Suppose I have a list

l = {a, b, c, d, e, f....}

I would like to remove one of each pair {x,y} if some function check[x,y] returns xor y (or do nothing for that particular pair if the function returns {}). The order of the list is important. For example, if

check[c,e] === c;
check[a,f] === f;

and check on any other combination is empty, the final list should be

{a, b, d, e, ...}

I know how to write a for loop and do index-based removal, but is it a slicker way to do it using Mathematica's list manipulation functions?

EDIT: The check function should be non-overlapping in my usage, but in case if there is problematic overlap, say

check[a,e] === a;
check[a,f] === f;

both e and f should remain, since after removal of a (assuming position of a is earlier than f), there is no pair that can be formed with {a,f}.

  • $\begingroup$ I am presuming Check is intended to be your own, custom function but that name is already in use. User symbols should start with lower case letters. $\endgroup$
    – Mr.Wizard
    Oct 6 '12 at 8:37
  • $\begingroup$ What happens if check[a,b] == a and check[a,d] == a? Is it sufficient to remove a? Should the second check be performed at all? $\endgroup$
    – Mr.Wizard
    Oct 6 '12 at 8:44
  • $\begingroup$ @Mr.Wizard: Good catch! Question edited. $\endgroup$
    – polyglot
    Oct 6 '12 at 8:53
  • 1
    $\begingroup$ Now I am wondering why f is removed and not a -- should the element that is not returned be removed? $\endgroup$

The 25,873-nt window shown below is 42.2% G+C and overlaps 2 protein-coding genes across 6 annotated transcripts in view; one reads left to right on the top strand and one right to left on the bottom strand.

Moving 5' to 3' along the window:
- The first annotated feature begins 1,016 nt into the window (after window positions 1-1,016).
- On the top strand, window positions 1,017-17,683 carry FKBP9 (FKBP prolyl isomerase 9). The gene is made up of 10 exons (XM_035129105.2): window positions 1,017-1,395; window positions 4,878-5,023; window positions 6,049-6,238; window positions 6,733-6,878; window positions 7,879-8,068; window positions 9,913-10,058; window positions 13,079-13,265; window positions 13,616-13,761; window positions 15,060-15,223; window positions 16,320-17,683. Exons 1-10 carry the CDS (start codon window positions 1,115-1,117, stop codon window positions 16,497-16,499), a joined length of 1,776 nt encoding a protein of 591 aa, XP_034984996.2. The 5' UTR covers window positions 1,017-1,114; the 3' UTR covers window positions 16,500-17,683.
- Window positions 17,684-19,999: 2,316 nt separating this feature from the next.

– Mr.Wizard
    Oct 6 '12 at 9:05
  • $\begingroup$ It depends on definition of check of course; question again edited for consistency. (It proves that I should go to bed instead...) $\endgroup$
    – polyglot
    Oct 6 '12 at 9:10

You said that your check should be non-overlapping. For that simplified case I believe this works:

check[c, e] = c;
check[a, f] = f;
check[__] = {};

lst = {a, b, c, d, e, f};
  Alternatives @@ Flatten[check @@@ Subsets[lst, {2}]]

{a, b, d, e}

I'm still working on the more complex version.


Here's one implementation:

l = {a, b, c, d, e, f};
check[x_, y_] := If[MemberQ[l, x] && MemberQ[l, y], RandomChoice[{x, y}]]
Fold[DeleteCases, l, {check[c, e], check[a, f]}]

{a, b, d, e}


A version that checks all subset pairs:

l = {a, b, c, d, e, f};
s = Subsets[l, {2}];
check[{x_, y_}] := If[MemberQ[l, x] && MemberQ[l, y], RandomChoice[{x, y}]]
(l = DeleteCases[l, check[#]]) & /@ s;


As ployglot's edit observes, progressively removing check results from l results in less matches than using Fold, i.e.

Fold[DeleteCases, l, check[#] & /@ s] 

{ }

  • $\begingroup$ You seem to have a very different interpretation of the question. Would you take a look at my present answer and tell me if you still think you've got it right? (I don't mean that condescendingly; rather I'm asking because I don't know for sure that I've got it right.) $\endgroup$
    – Mr.Wizard
    Oct 6 '12 at 9:36
  • $\begingroup$ @ Mr.Wizard - seems to depend how specific polyglot intends his example to be. $\endgroup$ Oct 6 '12 at 10:03

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